The free world must put pressure on Iran. It should no longer give in to the nuclear blackmail of a terrorist regime that is seeking to acquire the [atomic] bomb. The outside world should play the card of Iranians themselves, talking, no longer to the jailers, but to those who are jailed. One should no longer fall into the trap of changing seats for the cards are the same even if different ones are put on the table every now and then. What is necessary is a democratic civil disobedience campaign supported by the international community. From now on, the confrontation is inevitable.

Is it going to end up into violence?

Violence is useless. Civil disobedience is a necessary and effective tool to get the job done. The system must be paralyzed and national reconciliation facilitated. A police State can not control a massive uprising. Iranians, in particular the youth, are aware of what is going on in the world. The regime is archaic. The country is on the brink of explosion. But this should not happen in anarchy. What we want is a democratic and peaceful implosion. If the champion of reforms, Mohammad Khatami, couldn't do anything, it is not Ali Akbar Rafsanjani, the most detested and most corrupt individual in the country, who can bring about change. What we have is a paralyzed mafia regime.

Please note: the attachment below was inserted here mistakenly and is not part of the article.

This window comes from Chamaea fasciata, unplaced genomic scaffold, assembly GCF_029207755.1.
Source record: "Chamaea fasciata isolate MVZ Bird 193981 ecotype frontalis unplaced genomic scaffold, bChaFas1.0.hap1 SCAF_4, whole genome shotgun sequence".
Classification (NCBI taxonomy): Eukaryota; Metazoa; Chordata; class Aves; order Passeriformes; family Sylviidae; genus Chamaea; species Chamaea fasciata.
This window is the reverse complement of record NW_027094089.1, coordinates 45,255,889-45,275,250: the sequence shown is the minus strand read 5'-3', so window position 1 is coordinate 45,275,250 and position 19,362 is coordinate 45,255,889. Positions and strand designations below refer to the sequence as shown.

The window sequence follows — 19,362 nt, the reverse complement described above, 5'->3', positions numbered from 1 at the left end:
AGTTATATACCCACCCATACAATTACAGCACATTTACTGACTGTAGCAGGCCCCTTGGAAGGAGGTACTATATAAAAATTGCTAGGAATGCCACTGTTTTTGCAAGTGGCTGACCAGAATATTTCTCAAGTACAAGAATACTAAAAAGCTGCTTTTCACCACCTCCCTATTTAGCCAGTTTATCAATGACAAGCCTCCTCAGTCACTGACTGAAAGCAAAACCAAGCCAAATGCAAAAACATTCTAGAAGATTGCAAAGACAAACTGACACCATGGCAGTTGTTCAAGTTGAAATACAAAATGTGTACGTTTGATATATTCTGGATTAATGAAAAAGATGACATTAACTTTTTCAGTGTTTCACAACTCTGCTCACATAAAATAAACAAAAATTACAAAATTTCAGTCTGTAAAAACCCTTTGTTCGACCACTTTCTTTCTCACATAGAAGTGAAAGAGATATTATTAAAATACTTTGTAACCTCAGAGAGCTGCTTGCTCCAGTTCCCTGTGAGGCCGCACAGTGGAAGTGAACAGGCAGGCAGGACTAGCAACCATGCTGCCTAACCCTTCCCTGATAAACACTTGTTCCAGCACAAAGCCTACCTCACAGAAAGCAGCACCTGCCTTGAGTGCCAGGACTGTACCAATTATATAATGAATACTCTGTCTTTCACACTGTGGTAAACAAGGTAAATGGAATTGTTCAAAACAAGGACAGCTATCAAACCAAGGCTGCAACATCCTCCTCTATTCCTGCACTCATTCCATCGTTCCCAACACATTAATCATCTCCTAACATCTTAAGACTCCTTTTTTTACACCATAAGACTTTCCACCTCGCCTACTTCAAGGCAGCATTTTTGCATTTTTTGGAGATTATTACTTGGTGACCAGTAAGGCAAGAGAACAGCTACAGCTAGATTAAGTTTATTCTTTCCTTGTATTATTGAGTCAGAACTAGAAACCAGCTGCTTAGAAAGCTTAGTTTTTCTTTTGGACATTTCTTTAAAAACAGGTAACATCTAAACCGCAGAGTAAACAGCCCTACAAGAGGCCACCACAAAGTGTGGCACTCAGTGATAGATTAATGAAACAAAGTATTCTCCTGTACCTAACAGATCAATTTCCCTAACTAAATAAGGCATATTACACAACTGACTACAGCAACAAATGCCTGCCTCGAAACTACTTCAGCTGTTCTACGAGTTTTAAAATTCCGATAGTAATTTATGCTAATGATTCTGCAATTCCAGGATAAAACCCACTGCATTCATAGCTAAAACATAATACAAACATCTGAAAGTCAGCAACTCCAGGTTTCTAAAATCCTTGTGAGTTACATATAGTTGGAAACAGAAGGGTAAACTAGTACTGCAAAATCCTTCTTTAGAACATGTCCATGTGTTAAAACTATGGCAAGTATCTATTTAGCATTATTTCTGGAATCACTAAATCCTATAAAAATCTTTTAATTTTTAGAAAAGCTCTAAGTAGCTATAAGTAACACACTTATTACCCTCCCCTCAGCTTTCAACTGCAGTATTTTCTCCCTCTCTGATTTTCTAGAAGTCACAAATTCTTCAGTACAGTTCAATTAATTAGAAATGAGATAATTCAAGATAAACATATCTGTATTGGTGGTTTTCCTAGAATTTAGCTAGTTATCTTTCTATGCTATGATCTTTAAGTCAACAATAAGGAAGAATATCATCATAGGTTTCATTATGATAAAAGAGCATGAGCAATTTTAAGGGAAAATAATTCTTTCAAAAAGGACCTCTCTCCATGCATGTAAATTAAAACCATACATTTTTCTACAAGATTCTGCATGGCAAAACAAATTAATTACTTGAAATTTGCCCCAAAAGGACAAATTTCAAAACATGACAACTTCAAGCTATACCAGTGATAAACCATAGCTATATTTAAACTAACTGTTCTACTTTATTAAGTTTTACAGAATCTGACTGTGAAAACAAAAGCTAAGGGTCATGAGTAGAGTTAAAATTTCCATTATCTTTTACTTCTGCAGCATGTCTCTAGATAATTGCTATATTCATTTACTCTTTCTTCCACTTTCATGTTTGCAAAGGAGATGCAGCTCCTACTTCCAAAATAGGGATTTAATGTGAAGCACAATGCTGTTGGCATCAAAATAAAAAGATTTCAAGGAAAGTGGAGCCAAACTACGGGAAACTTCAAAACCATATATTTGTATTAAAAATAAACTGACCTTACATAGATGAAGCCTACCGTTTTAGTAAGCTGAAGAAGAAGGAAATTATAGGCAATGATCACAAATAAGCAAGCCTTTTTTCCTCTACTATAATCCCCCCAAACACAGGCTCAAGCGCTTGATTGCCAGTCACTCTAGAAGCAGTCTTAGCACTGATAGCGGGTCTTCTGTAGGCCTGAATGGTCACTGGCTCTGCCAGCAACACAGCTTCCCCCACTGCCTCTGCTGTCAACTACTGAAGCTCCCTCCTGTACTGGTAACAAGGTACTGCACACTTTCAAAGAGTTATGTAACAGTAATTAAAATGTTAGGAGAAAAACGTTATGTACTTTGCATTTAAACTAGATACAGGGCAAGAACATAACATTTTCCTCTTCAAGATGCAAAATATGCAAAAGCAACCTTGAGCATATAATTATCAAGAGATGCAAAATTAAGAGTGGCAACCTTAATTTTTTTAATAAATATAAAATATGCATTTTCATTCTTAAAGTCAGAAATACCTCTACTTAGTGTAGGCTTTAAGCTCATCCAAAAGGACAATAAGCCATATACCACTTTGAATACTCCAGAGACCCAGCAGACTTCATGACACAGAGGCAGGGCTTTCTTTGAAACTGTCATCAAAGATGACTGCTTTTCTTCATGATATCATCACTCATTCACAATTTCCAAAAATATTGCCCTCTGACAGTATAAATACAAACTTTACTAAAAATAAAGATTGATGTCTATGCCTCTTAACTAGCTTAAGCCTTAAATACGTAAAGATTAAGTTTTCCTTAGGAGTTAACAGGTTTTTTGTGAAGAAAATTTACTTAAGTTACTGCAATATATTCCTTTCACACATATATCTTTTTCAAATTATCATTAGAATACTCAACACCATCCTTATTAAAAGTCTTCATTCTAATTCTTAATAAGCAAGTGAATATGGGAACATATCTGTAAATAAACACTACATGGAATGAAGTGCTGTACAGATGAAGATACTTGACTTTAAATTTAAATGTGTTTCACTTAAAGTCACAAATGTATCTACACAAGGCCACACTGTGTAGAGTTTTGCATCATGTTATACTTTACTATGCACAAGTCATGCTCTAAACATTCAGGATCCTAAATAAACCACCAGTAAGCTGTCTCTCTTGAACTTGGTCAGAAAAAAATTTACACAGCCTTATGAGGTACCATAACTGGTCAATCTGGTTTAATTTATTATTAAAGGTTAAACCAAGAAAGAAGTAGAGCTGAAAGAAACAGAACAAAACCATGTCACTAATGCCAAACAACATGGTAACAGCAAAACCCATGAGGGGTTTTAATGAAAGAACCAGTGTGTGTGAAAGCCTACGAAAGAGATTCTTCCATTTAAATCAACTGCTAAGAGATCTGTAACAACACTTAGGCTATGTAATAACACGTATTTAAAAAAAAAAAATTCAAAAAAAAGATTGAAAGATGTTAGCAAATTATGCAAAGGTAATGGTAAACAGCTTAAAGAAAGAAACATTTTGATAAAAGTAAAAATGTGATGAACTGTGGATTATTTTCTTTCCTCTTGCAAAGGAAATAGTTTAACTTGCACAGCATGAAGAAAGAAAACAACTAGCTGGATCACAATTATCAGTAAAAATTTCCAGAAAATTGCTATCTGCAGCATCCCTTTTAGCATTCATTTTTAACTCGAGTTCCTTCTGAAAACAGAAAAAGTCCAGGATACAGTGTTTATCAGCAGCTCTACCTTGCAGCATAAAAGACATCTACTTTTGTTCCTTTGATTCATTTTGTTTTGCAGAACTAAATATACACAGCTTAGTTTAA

Are you in favor of a Restoration of monarchy?

The word Restoration has a negative connotation. Iranians must be able to freely choose their future. My mission will end the day we will get to free elections. From that day, I will be ready to serve my country. I am not preoccupied with my own personal future.
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PostPosted: Fri Jun 17, 2005 8:19 pm    Post subject: SMCCDI scream against Iranian Traitor Reply with quote

SMCCDI Scream Against LA Iranian Traitor

Iranian-Americans Aryo Pirouznia, far right, and Firouzeh Ghaffarpour, middle, both with the Student Movement Coordination Committee for Democracy in Iran, (SMCCDI) scream against a fellow unidentified Iranian-American citizen, left, after he voted in the Iranian presidential election Friday, June 17, 2005, in the Los Angeles suburb of Commerce. Los Angeles was one of 36 U.S. cities where voting booths were set up for people born in Iran or born to Iranian parents. Protesters urged Iranians to boycott the voting. (AP Photo/Damian Dovarganes)


Know Your Enemies of Iranian Freedom and FREE Society In US Soil
Source : AP - Fri Jun 17, 4:48 PM ET


Mohammed Asgharzadeh, a student volunteer for the Iran election
committee, hangs a 'place for voting' sign on the wall outside the room
where Iranian elections are being held in the U. S., Friday June 17, 2005, in Columbus, Ohio. (AP Photo/Jay LaPrete)

AP - Fri Jun 17, 4:51 PM ET Amir Asgharzadeh, left, places his vote in the
ballot box as student volunteer Ali Rahimi monitors the voting process for
the Iranian elections, Friday, June 17, 2005, in Columbus, Ohio. (AP Photo/Jay LaPrete)